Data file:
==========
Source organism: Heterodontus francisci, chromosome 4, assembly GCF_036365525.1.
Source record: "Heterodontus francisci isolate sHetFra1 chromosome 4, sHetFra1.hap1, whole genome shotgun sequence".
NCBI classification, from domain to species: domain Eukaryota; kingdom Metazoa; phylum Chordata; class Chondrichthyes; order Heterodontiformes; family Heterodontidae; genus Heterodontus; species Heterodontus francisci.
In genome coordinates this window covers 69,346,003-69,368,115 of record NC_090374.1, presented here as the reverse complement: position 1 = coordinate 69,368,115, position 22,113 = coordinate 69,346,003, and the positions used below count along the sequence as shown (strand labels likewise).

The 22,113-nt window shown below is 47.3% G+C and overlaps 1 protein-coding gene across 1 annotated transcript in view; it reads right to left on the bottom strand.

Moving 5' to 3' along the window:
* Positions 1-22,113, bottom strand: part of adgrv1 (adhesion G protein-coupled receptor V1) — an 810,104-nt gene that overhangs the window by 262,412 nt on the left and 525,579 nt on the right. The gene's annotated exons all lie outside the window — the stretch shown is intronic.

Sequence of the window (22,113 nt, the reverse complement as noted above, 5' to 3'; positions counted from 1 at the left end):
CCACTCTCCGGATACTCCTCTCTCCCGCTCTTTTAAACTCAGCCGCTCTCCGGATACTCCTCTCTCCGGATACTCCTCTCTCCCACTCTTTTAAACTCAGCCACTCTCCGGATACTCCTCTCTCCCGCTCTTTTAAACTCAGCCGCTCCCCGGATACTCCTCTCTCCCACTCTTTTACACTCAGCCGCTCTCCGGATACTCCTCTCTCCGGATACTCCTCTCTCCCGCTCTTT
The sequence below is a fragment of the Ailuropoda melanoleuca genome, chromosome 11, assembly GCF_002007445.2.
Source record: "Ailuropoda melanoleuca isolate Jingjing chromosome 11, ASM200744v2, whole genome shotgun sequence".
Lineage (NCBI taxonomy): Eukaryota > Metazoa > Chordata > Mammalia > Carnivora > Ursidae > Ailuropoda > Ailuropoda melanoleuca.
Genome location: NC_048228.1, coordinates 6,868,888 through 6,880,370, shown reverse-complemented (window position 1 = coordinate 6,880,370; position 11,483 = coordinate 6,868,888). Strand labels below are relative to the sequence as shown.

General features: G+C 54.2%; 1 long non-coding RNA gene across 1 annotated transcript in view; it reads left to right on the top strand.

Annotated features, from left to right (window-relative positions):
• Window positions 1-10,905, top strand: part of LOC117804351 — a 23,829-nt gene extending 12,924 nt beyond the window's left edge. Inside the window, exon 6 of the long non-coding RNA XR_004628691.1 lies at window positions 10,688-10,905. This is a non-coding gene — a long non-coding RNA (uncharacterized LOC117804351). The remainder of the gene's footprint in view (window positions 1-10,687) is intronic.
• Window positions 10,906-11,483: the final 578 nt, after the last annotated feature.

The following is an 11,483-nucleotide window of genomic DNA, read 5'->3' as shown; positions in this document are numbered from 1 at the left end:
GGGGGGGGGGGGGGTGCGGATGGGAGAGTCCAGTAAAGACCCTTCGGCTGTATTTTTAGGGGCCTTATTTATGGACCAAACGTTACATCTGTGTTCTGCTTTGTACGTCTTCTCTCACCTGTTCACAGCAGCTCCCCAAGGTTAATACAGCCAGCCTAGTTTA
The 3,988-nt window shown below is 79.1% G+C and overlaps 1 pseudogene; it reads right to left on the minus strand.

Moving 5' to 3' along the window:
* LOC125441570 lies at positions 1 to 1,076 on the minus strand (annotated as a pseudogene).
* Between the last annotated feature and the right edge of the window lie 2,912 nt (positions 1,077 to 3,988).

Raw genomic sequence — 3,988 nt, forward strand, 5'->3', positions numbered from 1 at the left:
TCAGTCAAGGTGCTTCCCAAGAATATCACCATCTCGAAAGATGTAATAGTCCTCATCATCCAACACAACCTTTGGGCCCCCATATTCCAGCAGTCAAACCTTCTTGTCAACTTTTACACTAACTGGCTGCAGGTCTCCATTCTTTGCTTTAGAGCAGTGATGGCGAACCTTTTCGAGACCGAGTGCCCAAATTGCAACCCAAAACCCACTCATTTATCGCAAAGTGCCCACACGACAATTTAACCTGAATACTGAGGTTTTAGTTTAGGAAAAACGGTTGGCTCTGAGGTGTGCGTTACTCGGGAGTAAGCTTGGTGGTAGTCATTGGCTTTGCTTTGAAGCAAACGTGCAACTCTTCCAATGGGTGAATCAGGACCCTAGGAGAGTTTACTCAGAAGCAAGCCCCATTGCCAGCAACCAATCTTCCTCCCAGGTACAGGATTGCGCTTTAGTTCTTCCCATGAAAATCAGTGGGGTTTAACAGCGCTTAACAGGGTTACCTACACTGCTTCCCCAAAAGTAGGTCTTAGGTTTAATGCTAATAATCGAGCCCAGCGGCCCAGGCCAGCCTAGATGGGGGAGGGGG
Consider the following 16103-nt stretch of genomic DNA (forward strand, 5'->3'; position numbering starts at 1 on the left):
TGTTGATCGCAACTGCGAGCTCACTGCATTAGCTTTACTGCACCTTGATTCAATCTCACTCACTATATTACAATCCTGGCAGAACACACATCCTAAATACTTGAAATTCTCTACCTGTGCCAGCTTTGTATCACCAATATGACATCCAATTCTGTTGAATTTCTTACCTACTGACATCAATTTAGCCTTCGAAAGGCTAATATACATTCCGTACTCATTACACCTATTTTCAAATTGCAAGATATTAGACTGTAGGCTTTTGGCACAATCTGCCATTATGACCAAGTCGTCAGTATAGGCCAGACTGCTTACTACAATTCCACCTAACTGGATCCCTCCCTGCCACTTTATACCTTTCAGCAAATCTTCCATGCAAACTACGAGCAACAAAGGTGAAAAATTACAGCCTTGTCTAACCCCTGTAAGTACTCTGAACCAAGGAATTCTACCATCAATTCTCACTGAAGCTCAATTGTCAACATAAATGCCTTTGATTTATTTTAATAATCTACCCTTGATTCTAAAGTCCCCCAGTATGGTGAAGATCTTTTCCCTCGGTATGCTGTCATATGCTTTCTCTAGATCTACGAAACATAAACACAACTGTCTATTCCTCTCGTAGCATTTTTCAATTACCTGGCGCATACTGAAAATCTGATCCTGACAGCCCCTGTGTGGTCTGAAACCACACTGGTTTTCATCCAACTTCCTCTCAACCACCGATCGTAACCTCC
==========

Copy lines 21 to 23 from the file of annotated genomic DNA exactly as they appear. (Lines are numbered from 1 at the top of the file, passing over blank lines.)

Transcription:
Moving 5' to 3' along the window:
* LOC125441570 lies at positions 1 to 1,076 on the minus strand (annotated as a pseudogene).
* Between the last annotated feature and the right edge of the window lie 2,912 nt (positions 1,077 to 3,988).